i have found that i grow the most when i am involved in ministry.

when i am out there giving of myself, i find that i *need* all god can give me, from his word and from his spirit, and then i grow.

i suggest you find some way to serve, and fast.

seek god’s kingdom, both in your life, and in the lives of your friends: love the heck out of them. you don’t need to pretend to be perfect — faith is messy.

but start studying the sermon on the mount, and put those words into practice, and find a place to practice it.

iow: seek god’s kingdom *first*

the spirit, when you are in a growth posture will take care of helping you flee temptation.

i promise.

“your life is your best witness”

i have heard, many times, something along these lines:

“your life is your best witness”

it is simply not true.

your words are your best witness.

your life, and the way you live, will prove out what’s really in your heart, but no one gets “saved” without hearing — and sitting there not sinning, but not loving and not sharing that love is NOT witnessing.

remember what “witness” means: it means you are testifying that jesus is alive.

you are a witness of his resurrection, and its power to transform your heart.

so get out there and testify!

that is witnessing.

on that note:

be honest about it all.

it is amazing how being open and honest about my failings, doubts, and the disappointment i have with myself at times, but god’s willingness to love me, mess and all, opens WAY more doors to meaningful conversation about kingdom things than simply “living a life that witnesses”.

some random waitress at a bar, if i’m not smoking, is not going to be impressed with my stand for christ.

some random waitress at a bar may well have her heart opened up to christ just a bit more if i am honest about my occasional cravings for cigarettes (still, after SO many years of not smoking), but how i am thankful i serve a god who has grace enough for even me.

living a “good”, but quiet life in front of the “sinners” at your school or workplace is simply NOT a witness — odds are it may even be destructive.

they probably know you are a christian, unless you are simply living a “dual life” — and they may well think you simply don’t care to mix with the likes of “them”.

(they are probably right, if you are like a lot of christians i know )

but that’s the point: we should care, and we should love, and we should be out there, in the thick of humanity, doing what they do, with them.

if they’re going to a movie, or a game, or the the club (all within limits — there’s a time and place to do and not to do), we’d better be there, being thier friends, so that when they get themselves into trouble, we can the ones with a real hope for them to cling to.

if the only time you talk to your co-workers or school mates is to tell them to please stop using the lord’s name in vain…

well, that’s not going to get them to fall in love with jesus.

love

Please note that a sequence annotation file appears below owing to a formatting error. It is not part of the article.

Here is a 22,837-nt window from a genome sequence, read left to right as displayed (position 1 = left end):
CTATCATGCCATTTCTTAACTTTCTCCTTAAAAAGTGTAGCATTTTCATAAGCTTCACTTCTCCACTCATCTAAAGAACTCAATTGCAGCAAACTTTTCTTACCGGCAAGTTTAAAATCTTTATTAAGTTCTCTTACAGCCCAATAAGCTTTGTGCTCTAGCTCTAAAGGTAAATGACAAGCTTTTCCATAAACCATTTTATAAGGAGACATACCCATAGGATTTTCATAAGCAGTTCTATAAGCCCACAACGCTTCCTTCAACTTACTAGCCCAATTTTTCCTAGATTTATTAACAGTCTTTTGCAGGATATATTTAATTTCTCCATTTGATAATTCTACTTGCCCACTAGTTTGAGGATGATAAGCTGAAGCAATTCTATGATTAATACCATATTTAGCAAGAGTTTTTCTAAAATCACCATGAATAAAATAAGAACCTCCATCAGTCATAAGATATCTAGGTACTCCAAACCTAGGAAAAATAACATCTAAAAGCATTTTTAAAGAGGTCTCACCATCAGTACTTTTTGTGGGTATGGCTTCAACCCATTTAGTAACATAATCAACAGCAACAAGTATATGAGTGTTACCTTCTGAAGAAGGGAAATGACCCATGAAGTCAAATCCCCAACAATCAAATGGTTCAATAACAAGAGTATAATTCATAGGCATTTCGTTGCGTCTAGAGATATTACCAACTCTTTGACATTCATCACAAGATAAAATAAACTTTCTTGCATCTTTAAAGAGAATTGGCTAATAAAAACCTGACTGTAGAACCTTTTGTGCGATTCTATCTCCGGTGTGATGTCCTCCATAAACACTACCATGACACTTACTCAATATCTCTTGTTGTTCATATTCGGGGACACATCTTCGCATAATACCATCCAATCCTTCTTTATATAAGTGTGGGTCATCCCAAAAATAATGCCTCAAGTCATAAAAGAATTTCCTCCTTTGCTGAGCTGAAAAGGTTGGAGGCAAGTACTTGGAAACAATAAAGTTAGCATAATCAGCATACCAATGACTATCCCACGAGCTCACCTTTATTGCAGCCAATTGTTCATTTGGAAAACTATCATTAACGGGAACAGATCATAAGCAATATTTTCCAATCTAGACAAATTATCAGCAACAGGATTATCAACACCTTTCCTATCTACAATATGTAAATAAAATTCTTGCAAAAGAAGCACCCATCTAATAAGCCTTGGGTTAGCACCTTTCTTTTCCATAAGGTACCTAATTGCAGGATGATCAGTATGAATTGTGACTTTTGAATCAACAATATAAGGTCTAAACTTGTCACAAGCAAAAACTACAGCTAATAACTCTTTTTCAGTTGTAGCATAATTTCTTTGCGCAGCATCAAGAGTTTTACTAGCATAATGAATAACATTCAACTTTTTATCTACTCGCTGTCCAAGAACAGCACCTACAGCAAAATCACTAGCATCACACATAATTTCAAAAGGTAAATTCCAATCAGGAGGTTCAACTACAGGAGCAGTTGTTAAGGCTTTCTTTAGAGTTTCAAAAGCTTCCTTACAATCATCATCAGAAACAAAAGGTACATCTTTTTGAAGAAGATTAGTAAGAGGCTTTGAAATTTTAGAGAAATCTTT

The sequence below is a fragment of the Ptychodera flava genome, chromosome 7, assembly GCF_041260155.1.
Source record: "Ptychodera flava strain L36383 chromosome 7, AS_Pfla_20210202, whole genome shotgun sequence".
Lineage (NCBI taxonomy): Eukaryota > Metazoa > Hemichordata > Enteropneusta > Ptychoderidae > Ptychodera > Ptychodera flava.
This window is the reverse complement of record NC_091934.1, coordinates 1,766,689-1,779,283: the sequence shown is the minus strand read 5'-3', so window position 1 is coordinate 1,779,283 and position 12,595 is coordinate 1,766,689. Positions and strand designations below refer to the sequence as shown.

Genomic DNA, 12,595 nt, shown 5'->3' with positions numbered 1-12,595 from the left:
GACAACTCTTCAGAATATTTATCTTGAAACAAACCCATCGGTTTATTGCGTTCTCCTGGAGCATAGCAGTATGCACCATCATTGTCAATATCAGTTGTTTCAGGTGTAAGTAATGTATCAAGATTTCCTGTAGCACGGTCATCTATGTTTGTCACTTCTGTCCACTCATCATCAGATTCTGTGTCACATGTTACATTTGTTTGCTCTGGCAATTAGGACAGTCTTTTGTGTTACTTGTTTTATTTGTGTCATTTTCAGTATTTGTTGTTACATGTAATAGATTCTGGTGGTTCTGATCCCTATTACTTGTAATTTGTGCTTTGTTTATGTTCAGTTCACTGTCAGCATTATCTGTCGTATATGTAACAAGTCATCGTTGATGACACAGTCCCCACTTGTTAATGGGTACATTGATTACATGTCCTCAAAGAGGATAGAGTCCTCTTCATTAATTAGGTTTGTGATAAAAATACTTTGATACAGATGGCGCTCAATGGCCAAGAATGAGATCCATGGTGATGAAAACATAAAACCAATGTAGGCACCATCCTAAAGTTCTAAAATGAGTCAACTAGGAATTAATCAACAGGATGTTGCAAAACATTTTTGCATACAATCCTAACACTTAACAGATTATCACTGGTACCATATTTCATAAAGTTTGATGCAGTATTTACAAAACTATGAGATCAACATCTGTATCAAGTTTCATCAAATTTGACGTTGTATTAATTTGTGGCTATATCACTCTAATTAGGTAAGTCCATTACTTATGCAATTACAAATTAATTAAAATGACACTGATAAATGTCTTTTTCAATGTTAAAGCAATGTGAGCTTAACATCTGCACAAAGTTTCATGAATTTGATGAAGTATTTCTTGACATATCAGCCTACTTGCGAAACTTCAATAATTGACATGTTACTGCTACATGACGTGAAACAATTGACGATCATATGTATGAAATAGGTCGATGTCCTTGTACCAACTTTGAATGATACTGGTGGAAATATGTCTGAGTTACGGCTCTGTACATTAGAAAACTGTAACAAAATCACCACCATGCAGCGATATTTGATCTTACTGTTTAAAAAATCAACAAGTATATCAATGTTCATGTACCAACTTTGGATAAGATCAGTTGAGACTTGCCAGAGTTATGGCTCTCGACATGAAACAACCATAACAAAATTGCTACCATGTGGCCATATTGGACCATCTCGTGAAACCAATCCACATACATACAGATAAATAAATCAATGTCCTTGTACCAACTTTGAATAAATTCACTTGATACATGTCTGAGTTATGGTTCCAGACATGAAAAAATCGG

john said that “they” will know us by our love.

jesus said the entire law and the prophets comes down to love.

the “odds” (if you will) of you going door-to-door and finding the right person who’s all ready to “give thier life to christ” and you “leading them to the lord” are amazingly small.

i submit that you’d have more success winning people for the kingdom by working at starbucks, and loving the heck out of your co-workers and patrons.

basically, shining the light of the kingdom into a dark world is best done by “everyday” people, rather than “full time christian ministers”.

(like, i’m part-time?)

use your job as a context within which to engage in your purpose.

intentionally love your co-workers, being real with them, making friends with them, going to the movies, and the pub, and thier houses for parties, and the births of thier kids, and thier divorces, and funerals, and generally LOVE on them the way your parents love you (or should have, if they didn’t/don’t)…

…and, eventually, they give into the love that’s being shined thier way.

louis giglio says, “be the moon”.

that means, essentially, that you have no source of light on your own, but reflect only what the sun shins your way.

people think the moon is beautiful, and if you’re shining the love of christ, they will think YOU are, too.

but eventually they’ll start to realize that the light is reflected — and some of them will start looking for the sun itself.

it’s easy as can be — and the most natural thing in the world for a person who is really and truly following in christ’s steps.

a thought on calvinism

i remember, back when i liked to take the label “calvinist” for myself, how i had so little understanding of what it means, really.

i imagine there are lots of people like i was.

i also know, now that i’m several years older (and hopefully wiser!), that all the discussions i had, thinking it mattered had so very little to do with what jesus taught on how to be happy, or what he taught on what it means to love god.

i remember being so angry at “armenians” who would say calvinism is just an excuse to not have to evangelize (that still, er, ticks me off, actually), and i remember thinking that anyone who isn’t a calvinist must not think god is truly sovereign.

but, somewhere along the line, i realized that i simply am not smart enough to understand god, nor his ways.

i came to the conclusion that perhaps him knowing who goes to hell ahead of time does not automagically mean he also hand-picked who goes to heaven, because his ways are above ours.

i have decided not to get into these debates, because i have never seen a mind changed, nor a life improved.